Everything was spinning. Cole had to keep focusing and refocusing on the lighted numbers above the elevator door. Three, then four, then five, then the doors opened and some of the strangers in the elevator stepped out. The doors slid shut and the elevator began moving again. Cole’s mouth was dry as a bone.
“I need water,” he whispered to Michael.
“Soon,” Michael answered.
The door slid open again. Michael and Cole pushed through from the back of the elevator and exited onto the seventh floor.
Cole felt drunk. He should have been drunk, from the tequila, but this was different. His blood felt like pure adrenaline coursing through his veins. He could have done 1,000 pushups, or run a marathon, or punched a hole in a brick wall, for all he knew. If Cole had done more drugs in his younger days, he might have described the sensation as something akin to speedballing – mixing cocaine with heroin. However, with his limited palette of altered states, he could only think of one way to describe what he was feeling.
“I’ve never felt more alive, man,” he told Michael as they walked down the hall toward the east wing.
“I know,” Michael replied.
Soon they would arrive at Annie’s room. Cole would go in, find his wife asleep, and he would fix her. Michael had made Cole just like him, and Cole would not hesitate to make his wife just like the both of them. He didn’t know exactly what was going on inside his body, but he knew there was no way any cancer could survive the onslaught of his new incredible blood cells. Annie would wake up then. Her beautiful blue eyes would light back up. Color would return to her face. Everything would be all right again. They would be together again.
As they turned the corner, Cole was immediately gripped by the feeling that something was not right. Down the hall, nurses milled outside his wife’s room.
“Cole?” Michael asked, the rest of his question hanging unasked as Cole sprinted down the hall.
Michael hung back, sensitive to the privacy of the situation and fearful of what information Cole would glean from speaking to the bustling nurses. When he saw Cole drop to his knees, he rushed forward. By the time he reached the door to Annie’s room, Cole was sobbing into his hands. Michael placed a hand on his friend’s shoulder. Cole drew a deep, unsteady breath into his lungs and looked up at his old friend.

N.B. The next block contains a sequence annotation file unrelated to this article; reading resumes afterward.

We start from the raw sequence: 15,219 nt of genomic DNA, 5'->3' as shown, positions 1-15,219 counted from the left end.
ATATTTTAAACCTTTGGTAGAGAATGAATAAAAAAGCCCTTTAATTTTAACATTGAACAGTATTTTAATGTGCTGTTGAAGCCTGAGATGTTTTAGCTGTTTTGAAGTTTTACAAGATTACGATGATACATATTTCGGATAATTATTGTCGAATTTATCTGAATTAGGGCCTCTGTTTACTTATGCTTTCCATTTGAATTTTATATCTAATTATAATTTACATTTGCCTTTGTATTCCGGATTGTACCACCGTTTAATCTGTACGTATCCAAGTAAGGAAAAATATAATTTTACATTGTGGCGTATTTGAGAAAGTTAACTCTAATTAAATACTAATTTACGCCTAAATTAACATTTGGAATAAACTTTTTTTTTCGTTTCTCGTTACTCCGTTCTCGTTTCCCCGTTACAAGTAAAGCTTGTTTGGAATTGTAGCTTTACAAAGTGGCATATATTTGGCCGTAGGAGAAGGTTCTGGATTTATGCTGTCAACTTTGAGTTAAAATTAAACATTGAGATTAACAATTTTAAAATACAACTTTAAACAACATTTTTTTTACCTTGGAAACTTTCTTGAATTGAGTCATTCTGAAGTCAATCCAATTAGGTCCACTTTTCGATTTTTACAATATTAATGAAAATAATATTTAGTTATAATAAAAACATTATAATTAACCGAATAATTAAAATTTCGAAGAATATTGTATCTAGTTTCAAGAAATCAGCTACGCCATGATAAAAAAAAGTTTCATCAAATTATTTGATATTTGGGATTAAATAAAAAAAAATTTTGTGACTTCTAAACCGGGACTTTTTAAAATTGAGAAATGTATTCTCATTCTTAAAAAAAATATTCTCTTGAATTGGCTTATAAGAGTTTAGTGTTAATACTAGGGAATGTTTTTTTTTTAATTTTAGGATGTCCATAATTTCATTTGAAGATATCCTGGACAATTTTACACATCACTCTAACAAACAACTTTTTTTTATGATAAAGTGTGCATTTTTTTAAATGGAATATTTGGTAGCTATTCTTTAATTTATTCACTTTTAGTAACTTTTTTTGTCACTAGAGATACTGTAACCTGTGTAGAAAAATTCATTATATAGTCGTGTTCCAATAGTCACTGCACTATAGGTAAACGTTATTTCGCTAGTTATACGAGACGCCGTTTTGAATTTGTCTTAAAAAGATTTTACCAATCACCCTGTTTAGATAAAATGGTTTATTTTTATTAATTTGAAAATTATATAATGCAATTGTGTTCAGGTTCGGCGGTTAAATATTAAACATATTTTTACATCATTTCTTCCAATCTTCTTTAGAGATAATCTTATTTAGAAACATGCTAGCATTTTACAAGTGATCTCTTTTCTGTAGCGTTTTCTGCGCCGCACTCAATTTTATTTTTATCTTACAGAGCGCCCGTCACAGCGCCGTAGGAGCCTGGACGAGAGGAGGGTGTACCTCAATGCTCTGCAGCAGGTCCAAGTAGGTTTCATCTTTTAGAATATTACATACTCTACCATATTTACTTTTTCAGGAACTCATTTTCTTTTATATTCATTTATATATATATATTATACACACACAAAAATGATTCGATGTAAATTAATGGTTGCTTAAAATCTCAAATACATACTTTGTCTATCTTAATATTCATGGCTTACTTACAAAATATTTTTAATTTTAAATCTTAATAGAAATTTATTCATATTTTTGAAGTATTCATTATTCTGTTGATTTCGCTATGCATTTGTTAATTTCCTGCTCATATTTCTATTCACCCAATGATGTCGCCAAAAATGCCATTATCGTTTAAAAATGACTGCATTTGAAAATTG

“I want to see her,” he said.
“Sir?” asked one of the nurses.
“I want to see my wife,” he said again, wiping his eyes and rising to his feet.
“Of course. You’re welcome to go into the room, sir. We haven’t moved her.”
“Cole,” Michael interrupted. “You can’t do anything for her now. She’s gone.”
Cole nodded. “I know.”
With that, he walked into his wife’s hospital room, and closed the door behind him.
She was just laying there, the same way she’d been when he had left her. From afar, you couldn’t tell she wasn’t still just sleeping. The only difference in the room was the lack of noise. There were no beeps, no drips, nothing to break the absolute silence accompanying his wife in death.
Cole sat down next to the bed. He gripped his wife’s hand. “Annie,” he said as tears slid down his cheek.
He was struck by how small she was, how frail, and how peaceful. His mind raced back through every memory, to the first time he ever saw her, sitting on Michael’s couch in the tiny living room of his dorm suite, ready to watch Sunday night cartoons, beaming that bright light of life that always shone out from her face. Michael found her in one of his general education classes. Michael had tried to date her first. It had been a point of contention early in their friendship when she chose Cole instead.
After college, at a football tailgate back on campus, Cole had walked her up the steps to that same dorm building. There, away from the commotion of the tailgating, before the game, Cole proposed. Annie had laughed at him then, and her whole body once again filled up with that incredible light, that luminous, infectious energy. Cole even began to laugh at himself, in his tattered replica jersey, on one knee before a football game.
Her radiance was never greater than on their wedding day. She was blindingly happy, a smile spread across her face like a sunrise. She was ablaze with life, and Cole had basked in her glory that day. No woman had ever been more beautiful.
Now here she lay in front of him, that light gone from her. Pale and sweaty, limp hand clasped in Cole’s grip. He couldn’t bear to let her go. The last time she had been awake, he had made him promise her something.
“Promise me, Cole. Promise me you’ll be okay,” she’d begged him. “I need you to be okay.”
He had promised then. He told her he would be fine, no matter what happened. He also assured her they’d get through this, that everything would be okay. On every count, he had been lying.
Cole Meadows rested his despairing head on his wife’s still warm chest. He closed his eyes. He had never felt more dead inside.